“Why Regret?” from Strong Is Your Hold. Copyright © 2006 by Tom Galway Kinnell. Reproduced by permission of Houghton Mifflin Company.
That is no country for old men. The young
In one another's arms, birds in the trees
—Those dying generations—at their song,
The salmon-falls, the mackerel-crowded seas,
Fish, flesh, or fowl, commend all summer long
Whatever is begotten, born, and dies.
Caught in that sensual music all neglect
Monuments of unageing intellect.
An aged man is but a paltry thing,
A tattered coat upon a stick, unless
Soul clap its hands and sing, and louder sing
For every tatter in its mortal dress,
Nor is there singing school but studying
Monuments of its own magnificence;
And therefore I have sailed the seas and come
To the holy city of Byzantium.
O sages standing in God's holy fire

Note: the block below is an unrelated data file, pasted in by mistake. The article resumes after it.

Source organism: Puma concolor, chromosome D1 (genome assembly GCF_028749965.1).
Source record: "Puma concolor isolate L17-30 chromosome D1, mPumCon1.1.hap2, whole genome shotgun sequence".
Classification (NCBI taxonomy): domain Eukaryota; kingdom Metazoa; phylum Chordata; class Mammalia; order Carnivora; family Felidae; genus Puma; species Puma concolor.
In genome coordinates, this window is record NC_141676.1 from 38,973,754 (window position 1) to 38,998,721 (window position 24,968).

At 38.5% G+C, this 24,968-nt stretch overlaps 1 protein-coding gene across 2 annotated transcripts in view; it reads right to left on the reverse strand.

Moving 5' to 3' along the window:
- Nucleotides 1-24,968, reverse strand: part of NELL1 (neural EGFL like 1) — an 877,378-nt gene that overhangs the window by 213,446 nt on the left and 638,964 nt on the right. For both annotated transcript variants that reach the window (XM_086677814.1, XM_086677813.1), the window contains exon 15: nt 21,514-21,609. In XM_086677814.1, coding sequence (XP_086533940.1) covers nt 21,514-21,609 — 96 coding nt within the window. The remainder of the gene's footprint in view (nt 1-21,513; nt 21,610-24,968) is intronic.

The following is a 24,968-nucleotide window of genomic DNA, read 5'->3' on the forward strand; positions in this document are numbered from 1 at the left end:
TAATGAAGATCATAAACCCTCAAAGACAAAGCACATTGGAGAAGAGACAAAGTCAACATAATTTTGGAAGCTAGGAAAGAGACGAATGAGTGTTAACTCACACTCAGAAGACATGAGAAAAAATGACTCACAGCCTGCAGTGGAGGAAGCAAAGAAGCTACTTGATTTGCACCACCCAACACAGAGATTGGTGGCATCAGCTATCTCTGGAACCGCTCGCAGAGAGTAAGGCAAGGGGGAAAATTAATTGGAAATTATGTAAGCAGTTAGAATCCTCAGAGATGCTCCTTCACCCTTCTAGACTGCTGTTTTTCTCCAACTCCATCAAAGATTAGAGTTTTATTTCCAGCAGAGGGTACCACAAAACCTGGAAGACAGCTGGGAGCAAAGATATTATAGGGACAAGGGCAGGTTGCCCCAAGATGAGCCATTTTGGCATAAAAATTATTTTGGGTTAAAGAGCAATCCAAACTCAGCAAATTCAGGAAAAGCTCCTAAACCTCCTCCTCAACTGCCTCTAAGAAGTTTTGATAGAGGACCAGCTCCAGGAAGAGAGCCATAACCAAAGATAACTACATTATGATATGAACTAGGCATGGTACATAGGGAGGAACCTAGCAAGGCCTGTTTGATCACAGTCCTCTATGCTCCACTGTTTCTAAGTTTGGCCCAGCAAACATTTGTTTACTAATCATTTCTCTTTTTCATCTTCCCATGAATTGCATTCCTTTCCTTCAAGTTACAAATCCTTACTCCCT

As in the gold mosaic of a wall,
Come from the holy fire, perne in a gyre,
And be the singing-masters of my soul.
Consume my heart away; sick with desire
And fastened to a dying animal
It knows not what it is; and gather me
Into the artifice of eternity.
Once out of nature I shall never take
My bodily form from any natural thing,
But such a form as Grecian goldsmiths make
Of hammered gold and gold enamelling
To keep a drowsy Emperor awake;
Or set upon a golden bough to sing
To lords and ladies of Byzantium
Of what is past, or passing, or to come.
This poem is in the public domain.
When I saw you ahead I ran two blocks shouting your name then realizing it wasn’t you but some alarmed pretender, I went on running, shouting now into the sky, continuing your fame and luster. Since I've been incinerated, I've oft returned to this thought, that all things loved are pursued and never caught, even as you slept beside me you were flying off. At least what's never had can’t be lost, the sieve of self stuck with just some larger chunks, jawbone, wedding ring, a single repeated dream, a lullaby in every elegy, descriptions of the sea written in the desert, your broken umbrella, me claiming I could fix it.
From Primitive Mentor by Dean Young. Copyright © 2008 by Dean Young. Published by University of Pittsburgh Press. Used by permission of the publisher. All rights reserved.